One way to exploit human and technical weaknesses is to send emails containing attachments to unwary recipients to covertly install keystroke logging and other surreptitious intelligence collection programs that steal files and other data. These email messages use a form of social engineering (albeit not face-to-face) in an attempt to convince you that the email is legitimate. They fake the sender's name and organization to make you believe that it came from a legitimate organization. These fraudulent emails, commonly called phish (like fish but with a "ph" after the hacker penchant to replace the "f" character with "ph"), are sent from a perpetrator intent on doing harm. Some phishing emails are after passwords, credit card numbers, and other financial information in order to commit fraud. But the more sinister (in our opinion) phishing emails are after U.S. defense information and other secrets. Mcafee, a leading antivirus company, reports that "an estimated 120 countries are leveraging the Internet for political, military, and economic espionage activities. They are well-funded, well-organized, and are using sophisticated technology and social engineering." The Internet is not a safe place.

Text Box: Case in point: in October 2007, there was a successful coordinated phishing attack against the Oak Ridge and Los Alamos National Laboratories that used the ruse of a technical conference to convince recipients to open the email and read the attachment.  The attachment covertly installed software to infiltrate the system and remove data. Fortunately, the penetration was discovered and neutralized.  The attack was attributed to Internet addresses in China although the U.S. Government is careful not to attribute the attack to the Peopleâ??s Republic of China or to the Peopleâ??s Liberation Army.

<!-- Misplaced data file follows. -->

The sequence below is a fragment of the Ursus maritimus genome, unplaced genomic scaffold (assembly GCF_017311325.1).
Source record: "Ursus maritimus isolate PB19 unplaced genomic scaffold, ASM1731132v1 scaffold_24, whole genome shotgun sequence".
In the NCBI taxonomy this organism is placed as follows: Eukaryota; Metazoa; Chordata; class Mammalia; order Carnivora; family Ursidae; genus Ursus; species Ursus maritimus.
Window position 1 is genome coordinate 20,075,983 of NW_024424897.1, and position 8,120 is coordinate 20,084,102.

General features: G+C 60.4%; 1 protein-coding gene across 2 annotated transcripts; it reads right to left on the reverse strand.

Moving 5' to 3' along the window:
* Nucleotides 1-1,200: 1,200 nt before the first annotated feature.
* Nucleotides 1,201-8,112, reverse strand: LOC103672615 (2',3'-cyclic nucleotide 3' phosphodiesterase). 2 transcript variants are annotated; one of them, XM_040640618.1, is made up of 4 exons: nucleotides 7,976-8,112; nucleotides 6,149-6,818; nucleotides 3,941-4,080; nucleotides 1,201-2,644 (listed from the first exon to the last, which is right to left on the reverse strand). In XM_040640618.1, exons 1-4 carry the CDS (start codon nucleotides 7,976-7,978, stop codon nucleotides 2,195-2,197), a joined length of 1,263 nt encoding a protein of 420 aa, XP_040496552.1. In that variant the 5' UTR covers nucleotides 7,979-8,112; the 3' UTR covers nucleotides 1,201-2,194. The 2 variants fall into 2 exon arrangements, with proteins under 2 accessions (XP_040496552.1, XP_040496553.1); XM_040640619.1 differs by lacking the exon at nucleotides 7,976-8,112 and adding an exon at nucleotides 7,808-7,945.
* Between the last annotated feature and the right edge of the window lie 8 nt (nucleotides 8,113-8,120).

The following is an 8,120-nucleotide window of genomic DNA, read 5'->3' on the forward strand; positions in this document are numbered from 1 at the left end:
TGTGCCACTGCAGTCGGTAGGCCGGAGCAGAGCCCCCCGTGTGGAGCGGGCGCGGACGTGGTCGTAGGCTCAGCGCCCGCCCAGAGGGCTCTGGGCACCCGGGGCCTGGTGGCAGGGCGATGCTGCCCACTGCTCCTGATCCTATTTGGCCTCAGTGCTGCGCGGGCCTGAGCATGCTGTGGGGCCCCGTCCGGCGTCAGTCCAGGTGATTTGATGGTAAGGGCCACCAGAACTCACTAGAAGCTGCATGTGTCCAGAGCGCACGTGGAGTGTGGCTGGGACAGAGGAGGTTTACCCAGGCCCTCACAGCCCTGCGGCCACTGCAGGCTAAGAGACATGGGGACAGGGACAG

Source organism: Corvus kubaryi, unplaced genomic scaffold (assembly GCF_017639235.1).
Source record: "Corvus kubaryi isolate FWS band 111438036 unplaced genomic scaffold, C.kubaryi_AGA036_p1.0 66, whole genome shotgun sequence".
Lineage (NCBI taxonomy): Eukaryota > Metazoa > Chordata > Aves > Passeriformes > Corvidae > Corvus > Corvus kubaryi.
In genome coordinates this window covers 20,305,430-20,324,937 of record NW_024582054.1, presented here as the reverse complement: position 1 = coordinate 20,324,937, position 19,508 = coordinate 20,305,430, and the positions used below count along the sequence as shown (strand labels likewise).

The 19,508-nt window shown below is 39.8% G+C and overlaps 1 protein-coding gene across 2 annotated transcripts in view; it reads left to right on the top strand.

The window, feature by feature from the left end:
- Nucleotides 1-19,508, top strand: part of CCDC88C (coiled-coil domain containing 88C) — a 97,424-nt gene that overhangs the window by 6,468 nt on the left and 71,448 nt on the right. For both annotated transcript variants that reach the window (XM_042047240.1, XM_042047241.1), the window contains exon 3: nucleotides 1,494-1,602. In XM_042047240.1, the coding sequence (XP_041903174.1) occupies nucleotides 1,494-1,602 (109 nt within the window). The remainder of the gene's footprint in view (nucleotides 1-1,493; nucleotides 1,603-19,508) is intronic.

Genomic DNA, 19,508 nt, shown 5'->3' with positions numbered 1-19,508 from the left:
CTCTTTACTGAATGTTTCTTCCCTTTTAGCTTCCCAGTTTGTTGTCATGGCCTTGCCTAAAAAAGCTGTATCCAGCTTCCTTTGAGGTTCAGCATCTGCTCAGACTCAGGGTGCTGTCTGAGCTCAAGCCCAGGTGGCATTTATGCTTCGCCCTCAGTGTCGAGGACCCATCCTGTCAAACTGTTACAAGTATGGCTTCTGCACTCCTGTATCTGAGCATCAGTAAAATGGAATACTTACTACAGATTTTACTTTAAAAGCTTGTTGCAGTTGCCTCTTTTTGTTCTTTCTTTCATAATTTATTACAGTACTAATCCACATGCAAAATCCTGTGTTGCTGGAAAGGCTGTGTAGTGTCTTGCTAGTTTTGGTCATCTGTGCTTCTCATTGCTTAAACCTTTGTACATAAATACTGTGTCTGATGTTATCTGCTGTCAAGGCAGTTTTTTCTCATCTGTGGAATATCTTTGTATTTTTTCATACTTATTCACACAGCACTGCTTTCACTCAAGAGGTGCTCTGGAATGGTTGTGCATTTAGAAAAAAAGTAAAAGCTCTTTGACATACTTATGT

Since social engineering is used to craft phishing emails, it is often difficult to separate malicious email from legitimate email. It is easy to fake the sender of the email message to make it appear to come from another government agency or organization with which we normally do business. Here are some possible methods to validate suspicious email:

  1. Check the MIME attachment and read between the lines to see where the email really came from. Contact Counterintelligence or Cyber Security for assistance.
  2. Check with Cyber Security to see who else might have received the suspicious email. Phishers will send out hundreds of emails to multiple recipients. Chances are you are not the only one receiving the suspect email.
  3. Email the sender a request to resend the email. If the message was legitimate, he or she would receive and comply with your request to resend. Email from a phisher would not be resent since the sender email address was faked in the original message.

The bottom line is to treat all communications from unknown persons as suspect social engineering attempts. Be polite, but verify.